Take the Oculus Rift, for example. Electronics retailer Best Buy has a number of bundles for those looking to buy everything they need to run VR in one purchase. It’s a great idea, but these packages start with a hefty US$1,499 price tag and top-level bundles cost more than US$3,000.
The competing HTC Vive isn’t much different. The headset alone costs US$799, although that does include extras such as two wireless controllers, two base stations, earbuds, and other accessories. Still, even if you drop that much on the VR headset, you still need an expensive VR-ready system.
On the console side, the PlayStation VR is expected to roll out in October at a retail price of US$399.
For those who already own a PS4, Sony will also sell bundles at US$499 that include the headset, a camera, two controllers, and a game. Also, the company hasn’t officially announced anything, but it’s expected to sell bundles of the PS4, a PlayStation VR headset, and a Sony TV, which would approach US$1,000 or more.
3. The Health Effects Are Still Unknown
Maybe you’ve heard anecdotal evidence of how the VR experience can make someone feel off, whether it’s with a headache, queasiness, blurred vision, or a combination of all three.
The truth is, the long-term effects of VR are still unknown. Many side effects are thought to be only temporary, but long-term research studies are scarce so we don’t know for sure. VR manufacturers are aware of this, which is why they are quick to flood users with warnings to limit liability.
For example, Oculus Rift’s health and safety documentation lists the following as potential symptoms:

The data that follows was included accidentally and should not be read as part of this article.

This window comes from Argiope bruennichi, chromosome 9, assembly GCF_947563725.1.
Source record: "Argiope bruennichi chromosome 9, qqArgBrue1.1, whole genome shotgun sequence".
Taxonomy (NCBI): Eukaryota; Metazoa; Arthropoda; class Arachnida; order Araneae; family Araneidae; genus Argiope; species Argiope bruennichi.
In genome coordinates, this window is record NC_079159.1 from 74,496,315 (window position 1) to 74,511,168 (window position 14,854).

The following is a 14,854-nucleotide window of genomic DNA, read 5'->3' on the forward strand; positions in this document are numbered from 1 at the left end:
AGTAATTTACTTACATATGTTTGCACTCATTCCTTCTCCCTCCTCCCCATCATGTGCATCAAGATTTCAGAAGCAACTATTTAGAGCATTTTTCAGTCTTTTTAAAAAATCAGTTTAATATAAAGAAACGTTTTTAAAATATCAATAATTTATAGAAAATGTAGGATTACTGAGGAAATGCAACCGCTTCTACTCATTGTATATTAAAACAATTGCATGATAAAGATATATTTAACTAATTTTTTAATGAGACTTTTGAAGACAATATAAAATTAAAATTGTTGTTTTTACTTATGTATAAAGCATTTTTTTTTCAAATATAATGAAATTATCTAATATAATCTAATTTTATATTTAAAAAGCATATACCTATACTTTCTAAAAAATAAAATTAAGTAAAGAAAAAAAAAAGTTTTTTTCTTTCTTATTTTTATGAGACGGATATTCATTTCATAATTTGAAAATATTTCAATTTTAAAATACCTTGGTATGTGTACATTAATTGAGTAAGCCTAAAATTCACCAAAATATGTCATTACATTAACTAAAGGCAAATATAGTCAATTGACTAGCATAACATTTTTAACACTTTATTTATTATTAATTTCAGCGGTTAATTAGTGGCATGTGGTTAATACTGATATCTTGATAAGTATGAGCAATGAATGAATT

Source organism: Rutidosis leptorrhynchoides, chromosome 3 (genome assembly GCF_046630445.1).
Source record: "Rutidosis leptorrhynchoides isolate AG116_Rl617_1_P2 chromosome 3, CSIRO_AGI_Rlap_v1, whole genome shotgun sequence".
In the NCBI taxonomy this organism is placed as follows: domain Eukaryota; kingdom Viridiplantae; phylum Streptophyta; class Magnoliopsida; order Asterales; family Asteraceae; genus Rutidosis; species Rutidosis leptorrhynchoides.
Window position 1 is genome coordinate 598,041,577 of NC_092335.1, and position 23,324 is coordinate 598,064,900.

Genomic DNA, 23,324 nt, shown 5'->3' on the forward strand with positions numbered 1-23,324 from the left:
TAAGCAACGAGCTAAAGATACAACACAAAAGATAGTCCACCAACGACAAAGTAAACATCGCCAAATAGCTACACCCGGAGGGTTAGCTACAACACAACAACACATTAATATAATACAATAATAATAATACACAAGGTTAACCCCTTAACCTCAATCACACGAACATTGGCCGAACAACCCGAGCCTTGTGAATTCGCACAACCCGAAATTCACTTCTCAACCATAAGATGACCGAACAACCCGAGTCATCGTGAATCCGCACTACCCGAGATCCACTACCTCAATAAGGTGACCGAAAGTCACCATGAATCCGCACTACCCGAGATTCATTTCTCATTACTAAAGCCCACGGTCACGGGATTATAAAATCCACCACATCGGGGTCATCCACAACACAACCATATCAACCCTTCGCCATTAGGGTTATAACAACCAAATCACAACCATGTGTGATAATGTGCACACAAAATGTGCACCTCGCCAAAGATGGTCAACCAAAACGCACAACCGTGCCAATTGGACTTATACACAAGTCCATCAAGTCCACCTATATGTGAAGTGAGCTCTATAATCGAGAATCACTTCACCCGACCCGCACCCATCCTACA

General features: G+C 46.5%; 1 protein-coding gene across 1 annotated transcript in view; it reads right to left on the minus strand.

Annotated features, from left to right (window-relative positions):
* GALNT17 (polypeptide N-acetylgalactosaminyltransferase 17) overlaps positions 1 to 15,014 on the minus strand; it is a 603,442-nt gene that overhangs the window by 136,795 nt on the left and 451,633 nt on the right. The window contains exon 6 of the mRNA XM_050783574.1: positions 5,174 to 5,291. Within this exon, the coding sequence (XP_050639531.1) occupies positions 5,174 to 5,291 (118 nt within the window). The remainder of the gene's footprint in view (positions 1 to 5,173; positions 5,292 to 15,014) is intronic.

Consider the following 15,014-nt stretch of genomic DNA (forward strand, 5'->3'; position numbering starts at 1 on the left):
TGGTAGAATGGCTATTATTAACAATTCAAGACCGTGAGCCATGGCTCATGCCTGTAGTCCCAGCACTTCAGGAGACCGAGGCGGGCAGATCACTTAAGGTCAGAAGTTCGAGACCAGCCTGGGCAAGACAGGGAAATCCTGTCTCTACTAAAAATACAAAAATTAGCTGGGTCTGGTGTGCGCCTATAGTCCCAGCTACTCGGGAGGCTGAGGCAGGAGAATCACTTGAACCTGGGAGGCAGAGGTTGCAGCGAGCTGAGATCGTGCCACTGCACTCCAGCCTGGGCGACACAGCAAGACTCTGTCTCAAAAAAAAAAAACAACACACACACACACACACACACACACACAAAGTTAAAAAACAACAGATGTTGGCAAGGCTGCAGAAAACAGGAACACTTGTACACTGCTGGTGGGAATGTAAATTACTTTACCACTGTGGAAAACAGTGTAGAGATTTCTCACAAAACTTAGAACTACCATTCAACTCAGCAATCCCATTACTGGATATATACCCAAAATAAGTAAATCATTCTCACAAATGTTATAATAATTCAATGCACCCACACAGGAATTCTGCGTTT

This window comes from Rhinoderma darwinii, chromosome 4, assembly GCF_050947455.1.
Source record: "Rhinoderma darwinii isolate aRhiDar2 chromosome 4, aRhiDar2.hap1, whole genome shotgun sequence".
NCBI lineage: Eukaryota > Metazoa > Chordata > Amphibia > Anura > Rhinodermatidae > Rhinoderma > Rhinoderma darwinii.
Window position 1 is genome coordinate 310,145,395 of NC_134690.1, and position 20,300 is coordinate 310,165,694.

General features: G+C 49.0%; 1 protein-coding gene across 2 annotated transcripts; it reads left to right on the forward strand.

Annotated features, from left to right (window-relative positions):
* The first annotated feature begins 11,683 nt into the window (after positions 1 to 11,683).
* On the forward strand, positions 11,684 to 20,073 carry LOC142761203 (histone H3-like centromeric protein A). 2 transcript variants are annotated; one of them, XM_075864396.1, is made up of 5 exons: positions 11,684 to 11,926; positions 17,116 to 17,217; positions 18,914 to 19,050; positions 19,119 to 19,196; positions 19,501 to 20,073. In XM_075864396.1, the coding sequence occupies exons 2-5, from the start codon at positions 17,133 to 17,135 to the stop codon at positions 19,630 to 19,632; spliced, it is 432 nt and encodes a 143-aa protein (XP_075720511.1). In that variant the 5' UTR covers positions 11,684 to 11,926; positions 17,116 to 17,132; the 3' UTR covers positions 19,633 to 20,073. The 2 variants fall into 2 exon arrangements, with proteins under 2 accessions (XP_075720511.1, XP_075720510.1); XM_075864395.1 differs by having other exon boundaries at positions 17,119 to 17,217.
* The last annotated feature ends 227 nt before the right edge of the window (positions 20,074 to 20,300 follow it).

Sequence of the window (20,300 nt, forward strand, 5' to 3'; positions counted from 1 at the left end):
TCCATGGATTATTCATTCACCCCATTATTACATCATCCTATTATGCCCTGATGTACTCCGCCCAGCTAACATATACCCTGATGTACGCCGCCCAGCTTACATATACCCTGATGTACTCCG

- Loss of awareness
- Eye strain
- Eye or muscle twitching
- Involuntary movements
- Altered, blurred, or double vision or other visual abnormalities
- Impaired balance
- Impaired hand-eye coordination
- Excessive sweating
- Increased salivation
- Discomfort or pain in the head or eyes
- Other symptoms similar to motion sickness
The company also suggests taking at least a 10- or 15-minute break for every 30 minutes of use, even if you don’t think you need it. It sounds sensible, but how many enthusiasts are really going to follow this advice when they’re busy experiencing the latest and greatest?
There is also evidence that VR can change how people think and behave in their day-to-day lives, due in part to the fact that it can be so realistic.
4. Getting Non-Gamers to Commit
Image credit: Maurizio Pesce/Flickr
For most gamers, VR is an easy sell. That doesn’t mean all of those convinced gamers already have VR headsets, but most of them are certainly excited to try or own VR technology themselves. It’s hard not to be excited for VR’s intense interactivity.